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Why does this winter feel more 'typical' than past winters? Jaclyn Whittal explains.

Great Lakes completely free of ice (finally)

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    Andrea Bagley
    Digital Reporter

    Wednesday, June 11, 2014, 11:25 AM - After 7+ months of ice coverage and over 2000 hours of ice breaking, the Great Lakes are finally completely clear of ice.

    SEE ALSO: Great Lakes water quality suffering: YOU can help 

    According to Weather Network meteorologist Dayna Vettese, the brutally cold and long winter is to blame for the late melt of the ice on the Great Lakes.

    "Water takes longer to warm up and cool down compared to air so there is always a delay from the lakes warming up than the air temperature," says Vettese. "Water requires more energy to heat up or cool down. Because this winter was so cold and so much ice was able to build up, it takes that much longer to melt and break apart all of that ice."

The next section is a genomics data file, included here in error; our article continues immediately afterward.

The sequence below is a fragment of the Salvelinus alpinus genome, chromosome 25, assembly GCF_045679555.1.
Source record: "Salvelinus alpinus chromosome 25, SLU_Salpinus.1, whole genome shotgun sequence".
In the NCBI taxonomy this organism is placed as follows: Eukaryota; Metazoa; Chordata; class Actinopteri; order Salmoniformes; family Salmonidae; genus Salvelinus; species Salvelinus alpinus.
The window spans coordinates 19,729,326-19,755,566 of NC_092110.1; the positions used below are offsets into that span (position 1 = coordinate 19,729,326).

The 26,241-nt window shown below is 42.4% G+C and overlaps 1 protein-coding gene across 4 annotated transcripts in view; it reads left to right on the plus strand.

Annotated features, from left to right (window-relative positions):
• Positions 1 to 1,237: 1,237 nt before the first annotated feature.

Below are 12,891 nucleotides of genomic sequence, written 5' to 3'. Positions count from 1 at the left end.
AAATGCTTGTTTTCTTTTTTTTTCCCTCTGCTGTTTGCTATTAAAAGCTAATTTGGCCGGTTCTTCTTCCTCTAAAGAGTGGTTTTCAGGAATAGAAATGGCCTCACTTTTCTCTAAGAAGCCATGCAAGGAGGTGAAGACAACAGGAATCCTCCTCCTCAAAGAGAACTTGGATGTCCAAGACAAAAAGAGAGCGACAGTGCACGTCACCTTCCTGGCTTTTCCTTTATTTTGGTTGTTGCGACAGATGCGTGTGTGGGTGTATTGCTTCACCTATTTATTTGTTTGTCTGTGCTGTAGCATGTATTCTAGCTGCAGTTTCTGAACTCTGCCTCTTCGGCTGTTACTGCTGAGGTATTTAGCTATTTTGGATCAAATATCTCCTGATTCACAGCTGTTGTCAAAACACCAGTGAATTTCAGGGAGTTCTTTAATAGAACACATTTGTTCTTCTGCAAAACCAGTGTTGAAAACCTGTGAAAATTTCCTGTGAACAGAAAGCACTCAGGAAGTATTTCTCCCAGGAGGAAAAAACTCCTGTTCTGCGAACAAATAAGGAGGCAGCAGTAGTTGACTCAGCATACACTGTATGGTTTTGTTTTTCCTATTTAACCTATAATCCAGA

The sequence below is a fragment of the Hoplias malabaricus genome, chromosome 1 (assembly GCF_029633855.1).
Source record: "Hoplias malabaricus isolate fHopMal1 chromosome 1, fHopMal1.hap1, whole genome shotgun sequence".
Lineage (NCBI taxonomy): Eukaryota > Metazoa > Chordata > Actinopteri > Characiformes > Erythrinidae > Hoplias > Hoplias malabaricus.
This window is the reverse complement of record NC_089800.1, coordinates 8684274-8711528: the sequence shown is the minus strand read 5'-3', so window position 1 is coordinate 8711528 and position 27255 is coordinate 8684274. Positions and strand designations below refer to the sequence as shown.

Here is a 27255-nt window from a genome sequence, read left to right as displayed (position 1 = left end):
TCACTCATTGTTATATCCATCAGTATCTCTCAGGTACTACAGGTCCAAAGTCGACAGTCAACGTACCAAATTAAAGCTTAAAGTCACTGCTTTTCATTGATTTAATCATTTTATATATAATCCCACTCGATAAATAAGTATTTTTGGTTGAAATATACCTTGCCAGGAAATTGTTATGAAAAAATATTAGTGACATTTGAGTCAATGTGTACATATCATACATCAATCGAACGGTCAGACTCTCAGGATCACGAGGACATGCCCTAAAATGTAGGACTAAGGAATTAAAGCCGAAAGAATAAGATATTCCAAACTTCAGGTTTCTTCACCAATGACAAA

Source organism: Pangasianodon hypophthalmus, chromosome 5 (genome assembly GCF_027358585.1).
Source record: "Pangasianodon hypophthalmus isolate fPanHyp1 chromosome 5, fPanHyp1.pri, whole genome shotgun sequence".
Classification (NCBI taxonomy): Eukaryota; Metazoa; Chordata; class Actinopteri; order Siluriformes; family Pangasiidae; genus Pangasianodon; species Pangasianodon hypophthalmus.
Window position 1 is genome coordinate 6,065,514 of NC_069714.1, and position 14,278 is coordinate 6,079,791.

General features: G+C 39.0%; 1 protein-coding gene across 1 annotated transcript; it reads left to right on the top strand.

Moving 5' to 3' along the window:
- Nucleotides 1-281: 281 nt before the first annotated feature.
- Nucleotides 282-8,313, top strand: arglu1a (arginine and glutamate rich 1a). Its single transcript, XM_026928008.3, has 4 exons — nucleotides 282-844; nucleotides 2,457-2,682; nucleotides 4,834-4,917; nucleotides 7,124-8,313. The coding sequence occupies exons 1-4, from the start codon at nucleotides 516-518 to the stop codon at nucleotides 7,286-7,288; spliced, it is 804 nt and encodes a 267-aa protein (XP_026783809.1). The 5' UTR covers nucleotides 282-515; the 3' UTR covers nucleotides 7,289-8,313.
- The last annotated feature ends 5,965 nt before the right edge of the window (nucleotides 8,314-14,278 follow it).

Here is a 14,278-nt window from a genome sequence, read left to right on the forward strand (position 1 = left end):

In comparison to previous years, this is certainly a later melt.

    "Some sources say this is one of the latest melts since the 1970s when records began on Great Lakes ice coverage.," Vettese says. "The coverage on the Great Lakes this year peaked on March 6 at 92.19%, which is the second most ice coverage since records began."

    Lake Superior- March 6 (NASA)

    Lake Superior- March 6 (NASA)

    Lake Superior- June 8 (NASA)

    Lake Superior- June 8 (NASA)

    So what does the late ice coverage mean for summer activities such as swimming, fishing?

    "Basically, this means summer activities on the water will be a bit colder and a bit delayed," Vettese adds. "If you normally are brave enough to jump in the Great Lakes by the Canada Day long weekend, you may get a colder plunge than you’re used to. This can also affect the local “feels like” temperature as the lakes are a bit colder than normal so a wind off the late will feel a bit cooler."

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